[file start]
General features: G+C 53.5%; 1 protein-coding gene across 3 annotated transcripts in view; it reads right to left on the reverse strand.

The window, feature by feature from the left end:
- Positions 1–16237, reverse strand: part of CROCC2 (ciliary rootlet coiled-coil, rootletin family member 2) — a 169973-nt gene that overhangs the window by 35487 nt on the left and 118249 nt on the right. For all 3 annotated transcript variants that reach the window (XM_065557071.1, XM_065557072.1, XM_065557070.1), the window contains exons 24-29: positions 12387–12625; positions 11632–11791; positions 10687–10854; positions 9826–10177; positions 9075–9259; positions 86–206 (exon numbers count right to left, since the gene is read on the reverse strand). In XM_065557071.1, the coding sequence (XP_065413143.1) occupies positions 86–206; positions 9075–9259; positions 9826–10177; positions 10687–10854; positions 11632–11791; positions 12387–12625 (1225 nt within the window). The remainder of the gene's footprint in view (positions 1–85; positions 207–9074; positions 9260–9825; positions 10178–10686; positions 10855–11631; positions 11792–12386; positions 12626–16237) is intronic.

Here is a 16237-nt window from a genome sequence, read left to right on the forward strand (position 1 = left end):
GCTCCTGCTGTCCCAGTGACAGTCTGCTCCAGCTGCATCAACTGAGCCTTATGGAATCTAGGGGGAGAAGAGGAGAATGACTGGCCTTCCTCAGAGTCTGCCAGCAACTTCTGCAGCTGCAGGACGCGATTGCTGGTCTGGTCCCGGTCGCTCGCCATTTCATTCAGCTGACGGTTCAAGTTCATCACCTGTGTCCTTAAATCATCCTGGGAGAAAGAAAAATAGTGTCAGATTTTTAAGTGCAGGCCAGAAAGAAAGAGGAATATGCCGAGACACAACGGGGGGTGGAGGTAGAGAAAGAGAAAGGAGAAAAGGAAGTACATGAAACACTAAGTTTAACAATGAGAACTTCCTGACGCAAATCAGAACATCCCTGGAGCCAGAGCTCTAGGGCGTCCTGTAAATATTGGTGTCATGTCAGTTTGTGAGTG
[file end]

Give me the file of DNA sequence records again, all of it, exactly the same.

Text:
General features: G+C 53.5%; 1 protein-coding gene across 3 annotated transcripts in view; it reads right to left on the reverse strand.

The window, feature by feature from the left end:
- Positions 1–16237, reverse strand: part of CROCC2 (ciliary rootlet coiled-coil, rootletin family member 2) — a 169973-nt gene that overhangs the window by 35487 nt on the left and 118249 nt on the right. For all 3 annotated transcript variants that reach the window (XM_065557071.1, XM_065557072.1, XM_065557070.1), the window contains exons 24-29: positions 12387–12625; positions 11632–11791; positions 10687–10854; positions 9826–10177; positions 9075–9259; positions 86–206 (exon numbers count right to left, since the gene is read on the reverse strand). In XM_065557071.1, the coding sequence (XP_065413143.1) occupies positions 86–206; positions 9075–9259; positions 9826–10177; positions 10687–10854; positions 11632–11791; positions 12387–12625 (1225 nt within the window). The remainder of the gene's footprint in view (positions 1–85; positions 207–9074; positions 9260–9825; positions 10178–10686; positions 10855–11631; positions 11792–12386; positions 12626–16237) is intronic.

Here is a 16237-nt window from a genome sequence, read left to right on the forward strand (position 1 = left end):
GCTCCTGCTGTCCCAGTGACAGTCTGCTCCAGCTGCATCAACTGAGCCTTATGGAATCTAGGGGGAGAAGAGGAGAATGACTGGCCTTCCTCAGAGTCTGCCAGCAACTTCTGCAGCTGCAGGACGCGATTGCTGGTCTGGTCCCGGTCGCTCGCCATTTCATTCAGCTGACGGTTCAAGTTCATCACCTGTGTCCTTAAATCATCCTGGGAGAAAGAAAAATAGTGTCAGATTTTTAAGTGCAGGCCAGAAAGAAAGAGGAATATGCCGAGACACAACGGGGGGTGGAGGTAGAGAAAGAGAAAGGAGAAAAGGAAGTACATGAAACACTAAGTTTAACAATGAGAACTTCCTGACGCAAATCAGAACATCCCTGGAGCCAGAGCTCTAGGGCGTCCTGTAAATATTGGTGTCATGTCAGTTTGTGAGTG